My review: The best way to describe Going Bovine is a YA version of The Hitchhiker's Guide to the Galaxy series by Douglas Adams. It's random. It's funny. It doesn't always completely make sense (though I finally understand the purpose of Schrödinger's Cat now), but it's the random and humorous stuff that makes it great. Bray accurately captures the dialogue and minds of teenagers, and her quirky characters and odd plot sequence make Going Bovine a unique read. At over 400 pages, the novel can get a bit long, but it's never boring; the storyline is constantly moving, and I would have hated for Bray to take out any part of it because us short-attention-span readers don't usually like longer books. My only disappointment was that the ending didn't turn out the way I expected (I had thought I was so smart, figuring it out!), but the conclusion is satisfying (though for some reason my brother was in a state of confusion for a day and said it blew his mind). Anyway, read this book. It's one of the best YA books I've read: well-written, great with teenage minds, and with a fascinating plot that stays with you after you've finished reading.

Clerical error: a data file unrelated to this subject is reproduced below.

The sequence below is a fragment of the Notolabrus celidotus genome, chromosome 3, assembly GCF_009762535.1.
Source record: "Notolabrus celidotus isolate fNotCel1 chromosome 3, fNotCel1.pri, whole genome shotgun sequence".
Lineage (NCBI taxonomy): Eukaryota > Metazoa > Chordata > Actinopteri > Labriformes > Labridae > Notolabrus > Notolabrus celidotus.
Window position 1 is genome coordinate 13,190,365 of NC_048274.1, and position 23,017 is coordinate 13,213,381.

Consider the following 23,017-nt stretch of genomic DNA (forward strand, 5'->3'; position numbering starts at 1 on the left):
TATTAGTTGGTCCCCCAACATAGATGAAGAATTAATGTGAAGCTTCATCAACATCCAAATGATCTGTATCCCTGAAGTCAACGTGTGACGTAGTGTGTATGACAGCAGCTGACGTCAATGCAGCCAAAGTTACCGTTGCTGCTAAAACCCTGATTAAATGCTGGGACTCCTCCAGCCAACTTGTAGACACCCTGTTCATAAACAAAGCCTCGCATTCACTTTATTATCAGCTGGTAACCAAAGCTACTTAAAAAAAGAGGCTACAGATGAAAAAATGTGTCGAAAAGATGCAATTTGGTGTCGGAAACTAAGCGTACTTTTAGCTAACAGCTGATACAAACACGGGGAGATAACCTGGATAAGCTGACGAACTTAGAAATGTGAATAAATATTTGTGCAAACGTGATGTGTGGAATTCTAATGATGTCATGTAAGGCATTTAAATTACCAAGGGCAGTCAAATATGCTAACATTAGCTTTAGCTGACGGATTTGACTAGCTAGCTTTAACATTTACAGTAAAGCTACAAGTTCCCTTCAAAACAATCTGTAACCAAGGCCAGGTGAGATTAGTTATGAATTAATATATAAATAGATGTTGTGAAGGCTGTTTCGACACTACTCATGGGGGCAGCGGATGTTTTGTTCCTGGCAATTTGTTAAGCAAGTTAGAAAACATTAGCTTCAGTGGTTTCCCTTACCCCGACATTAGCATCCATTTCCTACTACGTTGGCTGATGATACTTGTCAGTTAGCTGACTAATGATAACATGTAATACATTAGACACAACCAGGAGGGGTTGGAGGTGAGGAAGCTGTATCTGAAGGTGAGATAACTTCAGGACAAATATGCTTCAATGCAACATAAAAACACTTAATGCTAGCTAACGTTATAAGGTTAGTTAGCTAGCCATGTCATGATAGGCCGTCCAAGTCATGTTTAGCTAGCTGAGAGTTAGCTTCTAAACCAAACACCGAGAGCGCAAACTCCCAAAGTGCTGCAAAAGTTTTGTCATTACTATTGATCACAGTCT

For fans of Doyle's A Great and Terrible Beauty and series, Going Bovine is totally not like those. I had to look up Libba Bray on Wikipedia to make sure they were by the same author. Twice. My younger brother, who would never, ever, in a million years touch the Gemma Doyle books, loved Going Bovine and read it in less time than I managed.

Maturity Factor: Profanity and other remarks and thoughts common with your average teenager. Some non-explicit sex.